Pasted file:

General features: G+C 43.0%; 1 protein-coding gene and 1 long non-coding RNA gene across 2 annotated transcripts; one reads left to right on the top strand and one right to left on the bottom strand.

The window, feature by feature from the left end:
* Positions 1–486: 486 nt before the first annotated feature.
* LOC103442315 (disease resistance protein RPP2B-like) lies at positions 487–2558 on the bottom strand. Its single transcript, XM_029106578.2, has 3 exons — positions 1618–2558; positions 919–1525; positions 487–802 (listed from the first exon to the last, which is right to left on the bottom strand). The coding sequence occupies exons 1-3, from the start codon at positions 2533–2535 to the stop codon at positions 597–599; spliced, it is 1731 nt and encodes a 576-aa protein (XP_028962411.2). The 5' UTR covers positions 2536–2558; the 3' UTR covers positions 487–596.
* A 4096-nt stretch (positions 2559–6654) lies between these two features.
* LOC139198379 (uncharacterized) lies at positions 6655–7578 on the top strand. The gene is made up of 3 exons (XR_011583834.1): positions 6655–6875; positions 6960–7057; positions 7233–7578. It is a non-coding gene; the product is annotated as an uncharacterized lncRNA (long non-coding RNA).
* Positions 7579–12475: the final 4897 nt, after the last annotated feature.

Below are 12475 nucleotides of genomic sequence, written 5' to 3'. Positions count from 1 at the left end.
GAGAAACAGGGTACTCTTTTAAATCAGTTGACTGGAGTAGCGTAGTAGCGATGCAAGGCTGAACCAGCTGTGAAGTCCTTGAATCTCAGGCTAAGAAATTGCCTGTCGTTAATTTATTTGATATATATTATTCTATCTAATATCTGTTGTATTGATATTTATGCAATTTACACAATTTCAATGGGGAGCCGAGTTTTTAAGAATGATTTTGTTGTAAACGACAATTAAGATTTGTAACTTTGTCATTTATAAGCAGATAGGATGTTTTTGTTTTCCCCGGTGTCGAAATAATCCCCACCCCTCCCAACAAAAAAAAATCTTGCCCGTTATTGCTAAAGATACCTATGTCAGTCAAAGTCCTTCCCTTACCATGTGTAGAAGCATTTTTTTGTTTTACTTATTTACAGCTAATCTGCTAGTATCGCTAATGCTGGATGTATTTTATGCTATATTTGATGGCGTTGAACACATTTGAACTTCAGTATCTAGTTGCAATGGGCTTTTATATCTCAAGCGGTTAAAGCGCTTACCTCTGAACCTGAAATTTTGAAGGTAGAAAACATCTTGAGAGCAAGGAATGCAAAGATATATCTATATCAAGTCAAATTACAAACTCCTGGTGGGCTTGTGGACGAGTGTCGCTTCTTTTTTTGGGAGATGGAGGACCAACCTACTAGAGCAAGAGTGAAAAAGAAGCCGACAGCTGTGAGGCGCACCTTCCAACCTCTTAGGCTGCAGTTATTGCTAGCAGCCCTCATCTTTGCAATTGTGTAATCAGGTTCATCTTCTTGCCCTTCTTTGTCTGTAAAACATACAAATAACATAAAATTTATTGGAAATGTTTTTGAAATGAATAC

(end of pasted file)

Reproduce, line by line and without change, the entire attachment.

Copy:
General features: G+C 43.0%; 1 protein-coding gene and 1 long non-coding RNA gene across 2 annotated transcripts; one reads left to right on the top strand and one right to left on the bottom strand.

The window, feature by feature from the left end:
* Positions 1–486: 486 nt before the first annotated feature.
* LOC103442315 (disease resistance protein RPP2B-like) lies at positions 487–2558 on the bottom strand. Its single transcript, XM_029106578.2, has 3 exons — positions 1618–2558; positions 919–1525; positions 487–802 (listed from the first exon to the last, which is right to left on the bottom strand). The coding sequence occupies exons 1-3, from the start codon at positions 2533–2535 to the stop codon at positions 597–599; spliced, it is 1731 nt and encodes a 576-aa protein (XP_028962411.2). The 5' UTR covers positions 2536–2558; the 3' UTR covers positions 487–596.
* A 4096-nt stretch (positions 2559–6654) lies between these two features.
* LOC139198379 (uncharacterized) lies at positions 6655–7578 on the top strand. The gene is made up of 3 exons (XR_011583834.1): positions 6655–6875; positions 6960–7057; positions 7233–7578. It is a non-coding gene; the product is annotated as an uncharacterized lncRNA (long non-coding RNA).
* Positions 7579–12475: the final 4897 nt, after the last annotated feature.

Below are 12475 nucleotides of genomic sequence, written 5' to 3'. Positions count from 1 at the left end.
GAGAAACAGGGTACTCTTTTAAATCAGTTGACTGGAGTAGCGTAGTAGCGATGCAAGGCTGAACCAGCTGTGAAGTCCTTGAATCTCAGGCTAAGAAATTGCCTGTCGTTAATTTATTTGATATATATTATTCTATCTAATATCTGTTGTATTGATATTTATGCAATTTACACAATTTCAATGGGGAGCCGAGTTTTTAAGAATGATTTTGTTGTAAACGACAATTAAGATTTGTAACTTTGTCATTTATAAGCAGATAGGATGTTTTTGTTTTCCCCGGTGTCGAAATAATCCCCACCCCTCCCAACAAAAAAAAATCTTGCCCGTTATTGCTAAAGATACCTATGTCAGTCAAAGTCCTTCCCTTACCATGTGTAGAAGCATTTTTTTGTTTTACTTATTTACAGCTAATCTGCTAGTATCGCTAATGCTGGATGTATTTTATGCTATATTTGATGGCGTTGAACACATTTGAACTTCAGTATCTAGTTGCAATGGGCTTTTATATCTCAAGCGGTTAAAGCGCTTACCTCTGAACCTGAAATTTTGAAGGTAGAAAACATCTTGAGAGCAAGGAATGCAAAGATATATCTATATCAAGTCAAATTACAAACTCCTGGTGGGCTTGTGGACGAGTGTCGCTTCTTTTTTTGGGAGATGGAGGACCAACCTACTAGAGCAAGAGTGAAAAAGAAGCCGACAGCTGTGAGGCGCACCTTCCAACCTCTTAGGCTGCAGTTATTGCTAGCAGCCCTCATCTTTGCAATTGTGTAATCAGGTTCATCTTCTTGCCCTTCTTTGTCTGTAAAACATACAAATAACATAAAATTTATTGGAAATGTTTTTGAAATGAATAC